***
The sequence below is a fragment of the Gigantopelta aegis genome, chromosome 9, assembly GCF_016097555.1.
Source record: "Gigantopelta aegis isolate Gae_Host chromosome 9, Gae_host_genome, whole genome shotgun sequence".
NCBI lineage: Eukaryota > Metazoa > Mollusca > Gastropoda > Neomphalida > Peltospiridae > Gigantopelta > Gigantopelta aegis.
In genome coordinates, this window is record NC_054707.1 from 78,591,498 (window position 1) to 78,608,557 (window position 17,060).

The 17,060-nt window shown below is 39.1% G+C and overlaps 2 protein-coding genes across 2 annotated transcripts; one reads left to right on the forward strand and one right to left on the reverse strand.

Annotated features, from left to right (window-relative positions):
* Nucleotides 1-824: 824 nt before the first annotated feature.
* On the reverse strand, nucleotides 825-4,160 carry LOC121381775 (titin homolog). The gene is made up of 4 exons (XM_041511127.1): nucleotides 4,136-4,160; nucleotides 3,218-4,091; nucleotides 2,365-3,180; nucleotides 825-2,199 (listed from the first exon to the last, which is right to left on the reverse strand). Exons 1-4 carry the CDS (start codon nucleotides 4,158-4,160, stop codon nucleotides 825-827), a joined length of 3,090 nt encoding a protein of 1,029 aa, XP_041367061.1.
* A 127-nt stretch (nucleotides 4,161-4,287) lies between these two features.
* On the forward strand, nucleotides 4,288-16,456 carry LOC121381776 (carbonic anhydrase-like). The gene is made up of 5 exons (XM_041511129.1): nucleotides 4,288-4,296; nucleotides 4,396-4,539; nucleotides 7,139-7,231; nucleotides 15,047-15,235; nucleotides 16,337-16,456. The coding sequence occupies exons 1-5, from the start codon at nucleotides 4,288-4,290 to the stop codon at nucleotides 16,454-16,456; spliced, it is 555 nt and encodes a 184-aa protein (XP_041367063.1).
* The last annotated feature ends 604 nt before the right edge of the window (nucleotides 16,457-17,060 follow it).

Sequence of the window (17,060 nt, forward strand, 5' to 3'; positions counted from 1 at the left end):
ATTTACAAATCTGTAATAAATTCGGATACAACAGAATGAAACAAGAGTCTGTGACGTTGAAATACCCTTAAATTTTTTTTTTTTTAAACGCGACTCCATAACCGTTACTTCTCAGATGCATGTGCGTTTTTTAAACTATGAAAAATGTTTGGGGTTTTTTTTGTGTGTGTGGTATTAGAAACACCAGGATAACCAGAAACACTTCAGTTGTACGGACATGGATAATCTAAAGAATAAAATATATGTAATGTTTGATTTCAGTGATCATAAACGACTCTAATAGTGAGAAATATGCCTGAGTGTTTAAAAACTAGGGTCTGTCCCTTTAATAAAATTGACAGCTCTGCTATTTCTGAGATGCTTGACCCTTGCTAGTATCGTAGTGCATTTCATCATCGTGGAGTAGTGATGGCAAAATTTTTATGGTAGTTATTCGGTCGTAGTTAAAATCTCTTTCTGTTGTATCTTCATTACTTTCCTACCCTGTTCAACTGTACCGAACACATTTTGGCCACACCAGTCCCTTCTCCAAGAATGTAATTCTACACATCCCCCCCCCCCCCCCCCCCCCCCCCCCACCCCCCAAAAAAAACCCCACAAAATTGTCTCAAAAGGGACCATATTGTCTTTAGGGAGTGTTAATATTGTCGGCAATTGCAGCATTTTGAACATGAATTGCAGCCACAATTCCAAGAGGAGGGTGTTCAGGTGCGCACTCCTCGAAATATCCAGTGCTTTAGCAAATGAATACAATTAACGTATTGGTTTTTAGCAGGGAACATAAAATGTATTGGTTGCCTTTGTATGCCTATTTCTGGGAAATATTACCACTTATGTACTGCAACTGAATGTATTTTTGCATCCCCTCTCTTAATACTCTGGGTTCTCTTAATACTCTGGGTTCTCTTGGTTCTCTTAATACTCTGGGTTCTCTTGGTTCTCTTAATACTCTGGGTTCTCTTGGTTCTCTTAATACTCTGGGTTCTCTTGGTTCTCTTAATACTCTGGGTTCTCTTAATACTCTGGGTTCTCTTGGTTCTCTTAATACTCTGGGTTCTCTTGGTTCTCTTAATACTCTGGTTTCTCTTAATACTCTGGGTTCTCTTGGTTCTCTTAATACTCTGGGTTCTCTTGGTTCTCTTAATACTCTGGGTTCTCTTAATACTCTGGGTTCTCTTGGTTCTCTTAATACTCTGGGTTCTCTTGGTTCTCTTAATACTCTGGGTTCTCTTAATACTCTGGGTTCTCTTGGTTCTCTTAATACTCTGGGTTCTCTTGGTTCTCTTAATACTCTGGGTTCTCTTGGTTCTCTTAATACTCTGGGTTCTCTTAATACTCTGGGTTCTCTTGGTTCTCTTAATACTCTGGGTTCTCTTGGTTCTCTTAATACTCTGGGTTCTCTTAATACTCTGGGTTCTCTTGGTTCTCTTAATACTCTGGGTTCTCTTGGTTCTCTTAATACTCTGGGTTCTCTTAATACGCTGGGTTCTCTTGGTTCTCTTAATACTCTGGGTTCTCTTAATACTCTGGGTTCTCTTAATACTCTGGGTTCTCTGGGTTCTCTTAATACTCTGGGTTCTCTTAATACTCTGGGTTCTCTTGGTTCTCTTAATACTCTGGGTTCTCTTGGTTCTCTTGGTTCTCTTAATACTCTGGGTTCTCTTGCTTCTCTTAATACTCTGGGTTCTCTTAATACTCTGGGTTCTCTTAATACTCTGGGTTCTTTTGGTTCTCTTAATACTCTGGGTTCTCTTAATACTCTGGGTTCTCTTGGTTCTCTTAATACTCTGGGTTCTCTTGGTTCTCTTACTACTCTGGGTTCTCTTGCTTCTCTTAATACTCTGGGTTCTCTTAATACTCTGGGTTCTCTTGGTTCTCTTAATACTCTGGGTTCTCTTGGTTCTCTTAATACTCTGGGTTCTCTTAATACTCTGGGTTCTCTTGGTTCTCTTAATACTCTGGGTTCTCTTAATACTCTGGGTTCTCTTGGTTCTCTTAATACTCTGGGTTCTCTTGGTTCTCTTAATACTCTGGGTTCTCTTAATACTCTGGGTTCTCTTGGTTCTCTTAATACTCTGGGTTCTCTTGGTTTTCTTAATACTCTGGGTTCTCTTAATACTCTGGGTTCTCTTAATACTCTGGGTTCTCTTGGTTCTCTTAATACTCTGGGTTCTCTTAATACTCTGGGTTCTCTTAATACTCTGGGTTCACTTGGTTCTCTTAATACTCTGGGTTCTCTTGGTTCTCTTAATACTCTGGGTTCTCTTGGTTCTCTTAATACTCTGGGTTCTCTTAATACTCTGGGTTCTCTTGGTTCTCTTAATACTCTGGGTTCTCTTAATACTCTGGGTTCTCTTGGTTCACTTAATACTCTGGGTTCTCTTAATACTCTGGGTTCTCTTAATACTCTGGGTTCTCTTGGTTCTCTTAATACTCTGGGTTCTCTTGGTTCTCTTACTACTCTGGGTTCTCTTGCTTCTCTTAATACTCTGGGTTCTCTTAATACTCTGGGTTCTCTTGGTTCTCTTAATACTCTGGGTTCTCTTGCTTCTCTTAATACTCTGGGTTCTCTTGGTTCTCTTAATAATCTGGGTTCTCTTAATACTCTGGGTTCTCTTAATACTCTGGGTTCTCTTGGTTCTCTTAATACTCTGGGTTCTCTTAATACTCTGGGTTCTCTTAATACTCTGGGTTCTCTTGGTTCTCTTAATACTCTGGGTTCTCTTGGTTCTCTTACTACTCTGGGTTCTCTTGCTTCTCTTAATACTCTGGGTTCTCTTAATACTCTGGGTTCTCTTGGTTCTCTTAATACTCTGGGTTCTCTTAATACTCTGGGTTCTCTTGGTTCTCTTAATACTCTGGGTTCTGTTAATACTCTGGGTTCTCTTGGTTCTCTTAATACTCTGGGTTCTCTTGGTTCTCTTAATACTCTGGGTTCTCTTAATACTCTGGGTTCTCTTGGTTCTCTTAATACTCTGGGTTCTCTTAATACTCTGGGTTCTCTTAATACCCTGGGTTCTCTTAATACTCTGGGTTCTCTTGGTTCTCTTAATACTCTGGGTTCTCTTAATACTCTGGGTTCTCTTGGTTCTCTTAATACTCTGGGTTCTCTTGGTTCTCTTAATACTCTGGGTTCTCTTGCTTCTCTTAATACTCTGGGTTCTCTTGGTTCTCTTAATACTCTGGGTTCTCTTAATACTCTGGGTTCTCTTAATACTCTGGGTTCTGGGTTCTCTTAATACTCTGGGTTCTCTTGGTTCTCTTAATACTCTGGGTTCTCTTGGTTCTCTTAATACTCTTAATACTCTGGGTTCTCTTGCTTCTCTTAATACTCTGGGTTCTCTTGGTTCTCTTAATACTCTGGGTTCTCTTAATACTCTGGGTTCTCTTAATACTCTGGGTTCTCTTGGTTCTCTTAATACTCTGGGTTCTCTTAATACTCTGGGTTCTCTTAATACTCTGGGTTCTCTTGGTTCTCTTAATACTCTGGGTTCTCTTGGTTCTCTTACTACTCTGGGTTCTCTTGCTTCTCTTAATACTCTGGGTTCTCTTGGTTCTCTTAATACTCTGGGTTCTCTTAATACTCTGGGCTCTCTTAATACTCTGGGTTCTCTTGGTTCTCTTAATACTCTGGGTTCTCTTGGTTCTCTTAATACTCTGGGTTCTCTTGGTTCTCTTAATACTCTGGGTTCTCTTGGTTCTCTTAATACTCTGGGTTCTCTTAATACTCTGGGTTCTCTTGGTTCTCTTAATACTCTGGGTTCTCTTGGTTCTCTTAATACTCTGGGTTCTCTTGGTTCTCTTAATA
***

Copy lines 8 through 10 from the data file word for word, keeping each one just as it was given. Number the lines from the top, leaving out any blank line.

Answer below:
* On the reverse strand, nucleotides 825-4,160 carry LOC121381775 (titin homolog). The gene is made up of 4 exons (XM_041511127.1): nucleotides 4,136-4,160; nucleotides 3,218-4,091; nucleotides 2,365-3,180; nucleotides 825-2,199 (listed from the first exon to the last, which is right to left on the reverse strand). Exons 1-4 carry the CDS (start codon nucleotides 4,158-4,160, stop codon nucleotides 825-827), a joined length of 3,090 nt encoding a protein of 1,029 aa, XP_041367061.1.
* A 127-nt stretch (nucleotides 4,161-4,287) lies between these two features.
* On the forward strand, nucleotides 4,288-16,456 carry LOC121381776 (carbonic anhydrase-like). The gene is made up of 5 exons (XM_041511129.1): nucleotides 4,288-4,296; nucleotides 4,396-4,539; nucleotides 7,139-7,231; nucleotides 15,047-15,235; nucleotides 16,337-16,456. The coding sequence occupies exons 1-5, from the start codon at nucleotides 4,288-4,290 to the stop codon at nucleotides 16,454-16,456; spliced, it is 555 nt and encodes a 184-aa protein (XP_041367063.1).